Schlitterbahn in New Braunfels has offered swimming lessons for many years. We spoke to Sarhece Serna, the director of our SchlitterSwim program, and got the basics on poolside rules for kids to follow, and for adults to keep in mind:


  1. Walking is fun, never run. Kids get really excited about swimming and want to run everywhere. Walking is much better for wet surfaces, like pool sides. (and waterparks.)
  2. Adults have to say a swim is okay. Kids need to know to always ask permission before entering the water. Even strong swimmers need supervision. Having adults that are Ottawa C2C First Aid Aquatics facility CPR trained is also advised.
  3. Two in the pool, is always cool. You have heard of the “buddy system.” For water safety it’s important to tell an adult and have a buddy in the water.
  4. Easy rule, don’t dive in the pool. Most pools are not made for diving anymore. Unless a pool is specifically made for diving, it is best NOT to dive in.
  5. Raise your head above the water line, and you will be just fine. Remind your new swimmer to come up for air.
  6. Swimmers all, hold onto the wall. For new and weak swimmers, if you cannot touch the bottom of the pool, it helps to stay near a wall.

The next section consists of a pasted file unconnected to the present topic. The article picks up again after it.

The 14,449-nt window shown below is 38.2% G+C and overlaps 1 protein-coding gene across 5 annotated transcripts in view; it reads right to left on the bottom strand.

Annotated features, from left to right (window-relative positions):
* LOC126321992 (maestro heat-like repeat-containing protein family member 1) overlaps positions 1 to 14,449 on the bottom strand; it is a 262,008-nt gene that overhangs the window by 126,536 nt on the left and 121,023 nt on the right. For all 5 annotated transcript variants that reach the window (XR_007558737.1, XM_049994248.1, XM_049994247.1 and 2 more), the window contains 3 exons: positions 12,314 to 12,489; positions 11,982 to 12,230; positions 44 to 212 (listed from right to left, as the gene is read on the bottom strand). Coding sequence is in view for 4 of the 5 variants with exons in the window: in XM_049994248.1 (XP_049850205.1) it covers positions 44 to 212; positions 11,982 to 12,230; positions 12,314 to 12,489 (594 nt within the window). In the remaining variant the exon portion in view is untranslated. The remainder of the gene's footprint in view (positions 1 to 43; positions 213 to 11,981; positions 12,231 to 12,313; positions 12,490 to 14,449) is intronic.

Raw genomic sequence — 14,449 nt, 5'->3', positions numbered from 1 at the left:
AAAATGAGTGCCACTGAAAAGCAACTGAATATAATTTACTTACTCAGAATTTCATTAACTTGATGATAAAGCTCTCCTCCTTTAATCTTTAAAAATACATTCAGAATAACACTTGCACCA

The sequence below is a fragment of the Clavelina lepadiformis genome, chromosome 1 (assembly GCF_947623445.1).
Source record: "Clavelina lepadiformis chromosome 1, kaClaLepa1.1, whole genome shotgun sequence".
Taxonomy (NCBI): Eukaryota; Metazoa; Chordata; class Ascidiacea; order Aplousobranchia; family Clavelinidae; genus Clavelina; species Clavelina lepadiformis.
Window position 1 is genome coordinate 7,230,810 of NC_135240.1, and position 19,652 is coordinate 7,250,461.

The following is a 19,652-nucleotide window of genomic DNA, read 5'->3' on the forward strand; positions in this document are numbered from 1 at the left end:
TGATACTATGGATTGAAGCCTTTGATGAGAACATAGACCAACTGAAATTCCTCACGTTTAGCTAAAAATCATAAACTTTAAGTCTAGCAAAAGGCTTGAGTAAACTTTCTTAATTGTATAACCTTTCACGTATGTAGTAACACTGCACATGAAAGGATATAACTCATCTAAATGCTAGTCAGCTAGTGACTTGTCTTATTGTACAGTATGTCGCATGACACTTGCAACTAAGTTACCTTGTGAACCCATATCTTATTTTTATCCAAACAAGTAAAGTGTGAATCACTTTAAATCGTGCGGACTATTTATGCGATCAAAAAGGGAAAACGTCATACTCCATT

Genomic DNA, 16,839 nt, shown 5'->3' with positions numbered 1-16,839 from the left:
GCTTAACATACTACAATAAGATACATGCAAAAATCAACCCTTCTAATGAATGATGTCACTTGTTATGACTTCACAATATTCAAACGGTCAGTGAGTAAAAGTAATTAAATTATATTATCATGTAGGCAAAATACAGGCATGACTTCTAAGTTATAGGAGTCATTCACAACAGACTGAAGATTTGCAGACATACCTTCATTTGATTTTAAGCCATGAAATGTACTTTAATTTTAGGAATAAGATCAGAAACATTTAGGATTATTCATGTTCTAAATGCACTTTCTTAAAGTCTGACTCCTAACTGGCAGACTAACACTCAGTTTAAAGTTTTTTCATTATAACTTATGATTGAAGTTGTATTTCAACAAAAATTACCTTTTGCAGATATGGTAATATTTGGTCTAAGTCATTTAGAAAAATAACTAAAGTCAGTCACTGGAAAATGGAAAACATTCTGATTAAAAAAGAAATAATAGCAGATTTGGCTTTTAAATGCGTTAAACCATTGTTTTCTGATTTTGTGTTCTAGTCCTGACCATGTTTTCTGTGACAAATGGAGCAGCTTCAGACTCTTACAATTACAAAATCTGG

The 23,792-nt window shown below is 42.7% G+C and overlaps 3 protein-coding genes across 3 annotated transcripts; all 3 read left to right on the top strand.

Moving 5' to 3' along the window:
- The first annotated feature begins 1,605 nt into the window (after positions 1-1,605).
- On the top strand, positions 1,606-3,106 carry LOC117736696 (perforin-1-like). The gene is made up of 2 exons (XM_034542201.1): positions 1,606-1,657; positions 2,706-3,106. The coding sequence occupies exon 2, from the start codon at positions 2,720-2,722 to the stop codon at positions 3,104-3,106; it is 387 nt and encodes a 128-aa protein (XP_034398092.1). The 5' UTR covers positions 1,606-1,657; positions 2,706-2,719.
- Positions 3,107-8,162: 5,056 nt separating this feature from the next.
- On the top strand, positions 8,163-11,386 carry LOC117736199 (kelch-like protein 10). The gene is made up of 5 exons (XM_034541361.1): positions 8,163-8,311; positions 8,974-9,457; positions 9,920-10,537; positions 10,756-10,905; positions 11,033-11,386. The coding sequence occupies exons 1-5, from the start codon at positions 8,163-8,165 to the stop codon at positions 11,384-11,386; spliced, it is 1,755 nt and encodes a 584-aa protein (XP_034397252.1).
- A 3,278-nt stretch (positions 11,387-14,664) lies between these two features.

7. Move smart if something falls in, call an adult or a lifeguard, but never jump in. This is a hard one, it is in everyone’s nature to chase after the ball or phone or toy that has fallen in the water. But it’s not worth the risk – kids, call an adult to retrieve it.
  8. Always obey what the lifeguards and adults have to say. This is important all of the time!
  9. Remember it’s cool to wear your life-jacket in the water or pool. At lessons, while working with individual students, weak swimmers may not wear life jackets because they are learning to swim without that help. However in a fun environment, life-jackets are essential for the safety of new swimmers.
  10. Time to get out if lightning’s about. It is best to get under cover of a building (not a tree) and out of the water during a lightening storm.

You can learn more about water safety from our charitable partner Colin’s Hope!